The duties of the Office of Cuba Broadcasting (OCB), which manages the Radio and Television Marti services could be in hands of a private entity, U.S. government”s officials announced.
Although they only talk about a proposal, some experts assume today that the measure is aimed at replacing the duties of the OCB and modify the illegal broadcasting policy to Cuba, maintained for more than 30 years with federal funding.
Media in southern Florida spread the announcement of the Broadcasting Board of Governors (BBG) that oversees several information services funded by the federal government, including the OCB, and the Voice of America (VOA).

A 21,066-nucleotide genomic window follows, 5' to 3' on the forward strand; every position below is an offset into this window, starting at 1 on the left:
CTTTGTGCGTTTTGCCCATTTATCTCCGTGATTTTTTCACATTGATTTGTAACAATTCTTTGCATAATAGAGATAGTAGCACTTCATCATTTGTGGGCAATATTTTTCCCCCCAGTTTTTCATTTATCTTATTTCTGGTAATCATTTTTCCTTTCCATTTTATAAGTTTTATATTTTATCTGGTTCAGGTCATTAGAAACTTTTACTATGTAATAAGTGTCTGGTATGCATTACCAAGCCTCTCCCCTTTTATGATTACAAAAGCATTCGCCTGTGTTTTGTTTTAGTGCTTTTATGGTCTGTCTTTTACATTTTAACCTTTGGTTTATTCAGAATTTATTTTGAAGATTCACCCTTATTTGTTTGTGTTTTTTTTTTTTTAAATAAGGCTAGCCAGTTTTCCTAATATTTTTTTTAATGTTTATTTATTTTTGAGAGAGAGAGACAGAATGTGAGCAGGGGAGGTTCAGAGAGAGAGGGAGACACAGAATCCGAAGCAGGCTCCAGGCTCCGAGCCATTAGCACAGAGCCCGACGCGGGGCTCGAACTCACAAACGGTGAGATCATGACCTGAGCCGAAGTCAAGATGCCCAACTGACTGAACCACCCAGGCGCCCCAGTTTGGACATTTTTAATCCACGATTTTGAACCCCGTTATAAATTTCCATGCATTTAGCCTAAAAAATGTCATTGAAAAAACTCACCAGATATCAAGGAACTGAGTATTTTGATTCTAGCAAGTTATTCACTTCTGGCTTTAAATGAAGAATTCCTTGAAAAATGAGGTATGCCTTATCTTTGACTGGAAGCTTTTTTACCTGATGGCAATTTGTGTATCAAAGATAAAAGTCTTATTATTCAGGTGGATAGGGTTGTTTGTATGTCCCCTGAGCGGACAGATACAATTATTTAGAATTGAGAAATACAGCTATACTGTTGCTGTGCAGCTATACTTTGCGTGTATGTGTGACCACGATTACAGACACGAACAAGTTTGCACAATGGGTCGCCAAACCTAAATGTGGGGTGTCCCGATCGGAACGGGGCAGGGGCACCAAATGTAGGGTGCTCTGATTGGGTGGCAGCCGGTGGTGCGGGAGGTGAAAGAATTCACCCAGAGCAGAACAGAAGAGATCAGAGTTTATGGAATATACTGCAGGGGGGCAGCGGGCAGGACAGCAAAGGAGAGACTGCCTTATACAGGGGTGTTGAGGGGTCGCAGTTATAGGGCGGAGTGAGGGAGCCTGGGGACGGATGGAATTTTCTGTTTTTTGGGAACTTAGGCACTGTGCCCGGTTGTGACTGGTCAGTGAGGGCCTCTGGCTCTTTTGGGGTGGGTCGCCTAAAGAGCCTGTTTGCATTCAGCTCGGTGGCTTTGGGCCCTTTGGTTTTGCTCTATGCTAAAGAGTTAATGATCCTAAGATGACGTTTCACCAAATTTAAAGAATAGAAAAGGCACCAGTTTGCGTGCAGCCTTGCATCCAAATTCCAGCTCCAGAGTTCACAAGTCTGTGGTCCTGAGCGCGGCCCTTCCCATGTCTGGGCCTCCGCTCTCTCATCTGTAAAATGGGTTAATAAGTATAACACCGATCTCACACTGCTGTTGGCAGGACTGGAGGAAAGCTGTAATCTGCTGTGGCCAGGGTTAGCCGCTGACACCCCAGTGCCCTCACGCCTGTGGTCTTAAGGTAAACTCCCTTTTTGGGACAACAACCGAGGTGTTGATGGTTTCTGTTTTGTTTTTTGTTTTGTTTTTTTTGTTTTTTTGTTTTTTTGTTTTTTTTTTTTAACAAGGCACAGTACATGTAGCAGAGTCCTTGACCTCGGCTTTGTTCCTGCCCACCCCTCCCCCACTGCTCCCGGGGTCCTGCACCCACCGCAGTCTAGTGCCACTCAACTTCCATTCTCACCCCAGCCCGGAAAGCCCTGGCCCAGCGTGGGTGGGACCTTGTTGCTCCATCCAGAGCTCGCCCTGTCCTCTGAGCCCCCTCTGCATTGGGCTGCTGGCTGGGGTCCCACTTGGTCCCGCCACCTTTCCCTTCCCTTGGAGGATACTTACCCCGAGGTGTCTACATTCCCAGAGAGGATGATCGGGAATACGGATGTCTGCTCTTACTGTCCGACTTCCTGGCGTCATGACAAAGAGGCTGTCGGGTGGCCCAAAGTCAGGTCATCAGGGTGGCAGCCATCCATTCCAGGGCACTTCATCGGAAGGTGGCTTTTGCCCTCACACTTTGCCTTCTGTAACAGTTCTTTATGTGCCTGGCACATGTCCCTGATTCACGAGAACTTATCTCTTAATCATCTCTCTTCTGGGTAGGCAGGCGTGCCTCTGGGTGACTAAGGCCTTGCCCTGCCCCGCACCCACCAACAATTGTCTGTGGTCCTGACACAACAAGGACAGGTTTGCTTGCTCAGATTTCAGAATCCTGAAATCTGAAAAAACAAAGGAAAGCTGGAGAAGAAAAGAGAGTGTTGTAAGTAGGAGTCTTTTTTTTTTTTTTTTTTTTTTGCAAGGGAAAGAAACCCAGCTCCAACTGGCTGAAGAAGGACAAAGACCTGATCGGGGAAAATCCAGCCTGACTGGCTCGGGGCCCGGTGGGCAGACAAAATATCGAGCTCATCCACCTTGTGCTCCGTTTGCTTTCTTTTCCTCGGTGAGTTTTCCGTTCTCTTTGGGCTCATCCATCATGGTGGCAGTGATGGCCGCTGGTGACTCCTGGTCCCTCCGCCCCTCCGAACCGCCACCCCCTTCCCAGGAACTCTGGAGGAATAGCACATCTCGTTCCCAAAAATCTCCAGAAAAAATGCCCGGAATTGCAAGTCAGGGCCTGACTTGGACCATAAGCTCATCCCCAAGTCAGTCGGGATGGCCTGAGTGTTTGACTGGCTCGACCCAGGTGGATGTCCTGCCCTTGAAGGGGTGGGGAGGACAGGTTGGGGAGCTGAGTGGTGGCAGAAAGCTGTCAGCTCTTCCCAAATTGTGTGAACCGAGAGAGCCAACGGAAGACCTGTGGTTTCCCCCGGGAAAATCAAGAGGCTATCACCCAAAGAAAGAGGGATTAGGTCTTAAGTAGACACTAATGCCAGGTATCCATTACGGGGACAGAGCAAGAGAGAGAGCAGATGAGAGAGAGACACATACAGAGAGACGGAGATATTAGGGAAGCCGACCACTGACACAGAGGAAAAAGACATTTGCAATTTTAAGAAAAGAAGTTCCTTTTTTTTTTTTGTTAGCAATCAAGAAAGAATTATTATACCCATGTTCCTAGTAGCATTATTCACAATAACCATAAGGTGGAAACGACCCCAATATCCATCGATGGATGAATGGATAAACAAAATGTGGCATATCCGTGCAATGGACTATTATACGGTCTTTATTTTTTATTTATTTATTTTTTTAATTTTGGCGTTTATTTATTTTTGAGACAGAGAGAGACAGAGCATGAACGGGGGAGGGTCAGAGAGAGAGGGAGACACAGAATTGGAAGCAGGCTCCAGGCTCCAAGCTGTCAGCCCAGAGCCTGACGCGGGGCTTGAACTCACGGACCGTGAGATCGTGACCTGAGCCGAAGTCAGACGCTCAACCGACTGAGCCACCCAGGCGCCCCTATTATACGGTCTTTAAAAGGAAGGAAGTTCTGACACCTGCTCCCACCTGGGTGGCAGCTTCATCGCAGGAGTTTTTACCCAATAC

According to the BBG statement, the U.S. government is proposing “to hire a private entity in Spanish language, fulfilling the duties of the office managing Radio and TV Marti.”
The BBG did not give precise details of the proposal, but it is speculated that it could be the “first concrete and decisive step to dramatically modify broadcasting operation to Cuba” established under the administration of President Ronald Reagan in the 1980s, to destabilize the Havana government.
BBG’s executive director, John F. Lansing, responded at a phone interview to mass media, warning that “the change is mainly aimed at savings in operating costs and increasing the flexibility of the organization.”
For more than 30 years, Cuba has denounced the subversive programming of those stations, financed by the U.S. government.